Presque Rien (2000)
Main cast: Jérémie Elkaïm (Mathieu), Stéphane Rideau (Cédric), Dominique Reymond (Mathieu's Mother), Marie Matheron (Annick), Laetitia Legrix (Sarah), Nils Ohlund (Pierre), and Réjane Kerdaffrec (the Psychiatrist)
Director: Sébastien Lifshitz
This is a French movie, so rather predictably one could expect nudity and sex scenes from obscenely beautiful people. This is also a movie with artistic pretensions, so that means everyone is miserable. However, there is no ending where everyone either dies from tragic circumstances or spends the rest of their lives alone while holding desperately to memories of a brief moment of bliss. Instead, Presque Rien or, in English, Come Undone is an exquisite portrayal of how beautiful love blossoms between two young men one summer and how painful it is when love falls apart a year and a half later.
The two men playing the lead characters are almost unreal in how gorgeous they are, let me warn you people in advance, so really, if you happen to get your hands by mistake on a copy of this show that doesn't come with English subtitles and you can't understand French, don't return the DVD before watching it first anyway. Whether clothed or in swim trunks (the slender and elfin Jérémie Elkaïm spends a lot of time frolicking in the beach in tight black bikini-style swim trunks while the beefier Stéphane Rideau favors shorts, so it's a democracy of sorts for people who like to see cute guys in swimsuits, period), these two men happily push this show from the pretentiously dour department to the "Oh my oh, if only I was a teenager living in that place!" department. It is also my public duty, I think, to warn everyone of the fact that these two men aren't afraid of full frontal nudity and there is one shockingly explicit if brief love scene in the beach complete with thrusting buttocks and all.
But really, do try to pay attention to the story because it's a sublime portrayal of how a damaged sensitive young man at the verge of clinical depression can fall in love with an equally damaged bad boy. The movie weaves seamlessly from the present day to the past. When this movie opens, a presumably older Matthieu tries to commit suicide. He is rescued in time and, under the counsel of the hospital psychiatrist, slowly recovers. Along the way, his love affair with bad boy Cédric that takes place about a year and a half ago also unfolds. Matthieu lives in a seaside small town at the south of France. His mother is clinically depressed and his sister Annick seems to have withdrawn into her shell. He, Annick, and his mother live with Matthieu's aunt Sarah who often finds herself being the person to keep her three relatives from drifting apart farther from each other. One day, Matthieu encounters the bad boy Cédric while he is frolicking around in his fetching swim trunks in the beach. Cédric is a troubled kid who is exiled to this smalltown after one mishap too many in his big city home. These two kids will indulge in a summer fling that, by the time Cédric has to return home, has blossomed into something more complicated than a summer sex romp. But those two teenagers are clearly not mature enough to deal with their feelings, and to Matthieu, he is pushed over the brink into clinical depression when the world comes crashing down around him.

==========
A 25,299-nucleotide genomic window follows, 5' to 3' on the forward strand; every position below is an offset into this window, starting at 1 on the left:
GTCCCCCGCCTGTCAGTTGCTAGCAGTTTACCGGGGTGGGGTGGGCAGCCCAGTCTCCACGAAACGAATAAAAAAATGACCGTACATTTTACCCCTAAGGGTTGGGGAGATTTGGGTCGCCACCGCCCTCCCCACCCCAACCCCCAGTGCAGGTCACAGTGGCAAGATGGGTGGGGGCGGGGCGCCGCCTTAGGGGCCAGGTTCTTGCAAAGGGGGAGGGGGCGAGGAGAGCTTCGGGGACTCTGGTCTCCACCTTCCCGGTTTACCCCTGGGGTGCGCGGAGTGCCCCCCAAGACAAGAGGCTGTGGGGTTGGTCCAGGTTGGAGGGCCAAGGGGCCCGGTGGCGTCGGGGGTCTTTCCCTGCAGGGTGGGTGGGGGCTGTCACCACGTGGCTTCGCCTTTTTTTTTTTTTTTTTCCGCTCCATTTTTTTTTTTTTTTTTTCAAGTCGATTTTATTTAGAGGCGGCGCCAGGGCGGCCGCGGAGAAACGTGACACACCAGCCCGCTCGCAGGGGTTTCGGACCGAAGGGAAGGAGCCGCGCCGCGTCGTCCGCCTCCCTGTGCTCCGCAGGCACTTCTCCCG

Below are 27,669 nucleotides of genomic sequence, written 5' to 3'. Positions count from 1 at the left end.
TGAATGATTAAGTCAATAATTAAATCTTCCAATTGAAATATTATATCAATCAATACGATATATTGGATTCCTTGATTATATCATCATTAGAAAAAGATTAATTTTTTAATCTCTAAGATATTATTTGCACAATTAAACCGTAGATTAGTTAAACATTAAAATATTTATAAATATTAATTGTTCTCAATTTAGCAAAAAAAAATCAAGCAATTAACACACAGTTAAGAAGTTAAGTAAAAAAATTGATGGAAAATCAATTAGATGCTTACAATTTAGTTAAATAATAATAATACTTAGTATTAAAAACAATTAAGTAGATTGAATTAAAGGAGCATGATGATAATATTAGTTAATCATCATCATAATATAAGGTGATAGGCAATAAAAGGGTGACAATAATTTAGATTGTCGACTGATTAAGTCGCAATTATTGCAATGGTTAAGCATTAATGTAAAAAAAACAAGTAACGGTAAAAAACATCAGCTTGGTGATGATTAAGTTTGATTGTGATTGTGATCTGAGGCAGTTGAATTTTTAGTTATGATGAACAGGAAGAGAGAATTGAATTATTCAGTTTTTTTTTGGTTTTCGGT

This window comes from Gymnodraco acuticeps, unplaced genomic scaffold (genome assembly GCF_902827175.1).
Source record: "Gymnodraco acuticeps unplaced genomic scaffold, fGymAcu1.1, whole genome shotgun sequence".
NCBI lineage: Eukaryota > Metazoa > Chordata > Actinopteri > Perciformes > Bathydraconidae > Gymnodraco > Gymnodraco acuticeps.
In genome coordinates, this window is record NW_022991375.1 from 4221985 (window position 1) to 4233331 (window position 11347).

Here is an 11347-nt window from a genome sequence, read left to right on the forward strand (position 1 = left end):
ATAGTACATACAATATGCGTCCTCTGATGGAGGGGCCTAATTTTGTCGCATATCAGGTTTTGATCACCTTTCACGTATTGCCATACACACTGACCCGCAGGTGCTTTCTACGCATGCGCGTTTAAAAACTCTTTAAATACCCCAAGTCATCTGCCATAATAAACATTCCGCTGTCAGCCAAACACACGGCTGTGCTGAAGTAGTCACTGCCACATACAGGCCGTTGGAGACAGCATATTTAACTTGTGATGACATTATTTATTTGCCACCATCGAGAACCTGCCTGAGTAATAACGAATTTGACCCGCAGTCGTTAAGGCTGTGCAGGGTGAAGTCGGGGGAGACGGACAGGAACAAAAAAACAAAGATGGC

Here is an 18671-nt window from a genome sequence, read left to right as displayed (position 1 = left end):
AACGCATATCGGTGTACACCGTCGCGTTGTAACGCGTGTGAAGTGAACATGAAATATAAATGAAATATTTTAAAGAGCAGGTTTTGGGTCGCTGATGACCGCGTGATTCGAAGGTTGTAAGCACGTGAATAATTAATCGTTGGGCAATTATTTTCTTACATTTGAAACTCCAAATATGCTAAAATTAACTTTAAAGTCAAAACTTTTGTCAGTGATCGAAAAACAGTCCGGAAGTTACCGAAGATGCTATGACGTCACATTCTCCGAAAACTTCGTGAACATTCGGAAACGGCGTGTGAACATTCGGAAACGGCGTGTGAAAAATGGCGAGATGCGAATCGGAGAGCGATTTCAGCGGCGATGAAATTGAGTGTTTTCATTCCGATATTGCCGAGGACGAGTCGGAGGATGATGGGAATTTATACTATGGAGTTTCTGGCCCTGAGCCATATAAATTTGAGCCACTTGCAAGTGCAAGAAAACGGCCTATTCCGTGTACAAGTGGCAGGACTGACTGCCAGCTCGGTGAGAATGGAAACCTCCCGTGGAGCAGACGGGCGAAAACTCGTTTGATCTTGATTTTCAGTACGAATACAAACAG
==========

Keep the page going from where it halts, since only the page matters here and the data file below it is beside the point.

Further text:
This story moves from the present, when Cédric tries to understand Matthieu and get him back, to the past, when those two slowly confront their developing feelings for each other and the consequences of their relationship on the people around them (Matthieu's family, specifically), and back again. Both story arcs are beautifully developed and acted. Jérémie Elkaïm is the anchor and glue that holds this movie together: while he seems to take on an unearthly glow of a very beautiful martyr that is simultaneously painful and exquisite to watch in his role as the poor tormented Matthieu, he conveys Matthieu's pain and confusion beautifully through his eyes and expressive facial expressions. Matthieu, as a character, is akin to pain and vulnerability made beautiful and even seductive.
Anyone fearing another terrible ending where everyone dies or lives miserably need not fear though: while the ending is far from a happy ending in the sense that Matthieu and Cédric do not run into each other's arms while a triumphant love song reaches a crescendo in the background, the ending isn't also a bitter or tragic one. In fact, I would say that it isn't even an ending, more like a point where the movie ends without any definite resolutions. But it is clear by that point that Cédric isn't going to let Matthieu slip away without a fight while Matthieu is only starting on his path to self-discovery. Maybe one day Matthieu will make peace with himself and his life, and maybe one day Cédric will find the maturity to keep Matthieu by his side instead of unintentionally driving the young man away. Maybe one day those two will meet again and make peace with each other, who knows?
And I find the fact that this movie ends on a high note of maybe gives it a more poignant and bittersweet quality. Presque Rien could have been merely sweet eye candy, but it tries to be more than that: a sensitive coming-of-age love story that ends with a note of hope rather than outright pessimism. The end result is a movie that is haunting and lingers on like an evocative love song in the mind long after the credits have rolled.
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